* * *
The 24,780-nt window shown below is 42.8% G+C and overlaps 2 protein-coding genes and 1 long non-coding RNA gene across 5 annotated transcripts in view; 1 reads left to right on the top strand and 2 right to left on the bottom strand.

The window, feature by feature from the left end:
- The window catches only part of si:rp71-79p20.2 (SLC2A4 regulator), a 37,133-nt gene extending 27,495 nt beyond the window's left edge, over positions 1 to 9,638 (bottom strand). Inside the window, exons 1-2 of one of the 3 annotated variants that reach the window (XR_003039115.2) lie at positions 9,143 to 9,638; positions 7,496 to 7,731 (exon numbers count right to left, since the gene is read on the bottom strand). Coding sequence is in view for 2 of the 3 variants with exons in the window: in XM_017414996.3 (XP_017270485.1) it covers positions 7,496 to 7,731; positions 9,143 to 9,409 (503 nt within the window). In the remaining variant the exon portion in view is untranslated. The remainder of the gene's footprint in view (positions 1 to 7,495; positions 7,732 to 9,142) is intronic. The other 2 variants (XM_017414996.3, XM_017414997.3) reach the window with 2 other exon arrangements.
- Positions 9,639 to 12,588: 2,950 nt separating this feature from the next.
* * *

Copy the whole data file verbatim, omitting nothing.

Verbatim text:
The 24,780-nt window shown below is 42.8% G+C and overlaps 2 protein-coding genes and 1 long non-coding RNA gene across 5 annotated transcripts in view; 1 reads left to right on the top strand and 2 right to left on the bottom strand.

The window, feature by feature from the left end:
- The window catches only part of si:rp71-79p20.2 (SLC2A4 regulator), a 37,133-nt gene extending 27,495 nt beyond the window's left edge, over positions 1 to 9,638 (bottom strand). Inside the window, exons 1-2 of one of the 3 annotated variants that reach the window (XR_003039115.2) lie at positions 9,143 to 9,638; positions 7,496 to 7,731 (exon numbers count right to left, since the gene is read on the bottom strand). Coding sequence is in view for 2 of the 3 variants with exons in the window: in XM_017414996.3 (XP_017270485.1) it covers positions 7,496 to 7,731; positions 9,143 to 9,409 (503 nt within the window). In the remaining variant the exon portion in view is untranslated. The remainder of the gene's footprint in view (positions 1 to 7,495; positions 7,732 to 9,142) is intronic. The other 2 variants (XM_017414996.3, XM_017414997.3) reach the window with 2 other exon arrangements.
- Positions 9,639 to 12,588: 2,950 nt separating this feature from the next.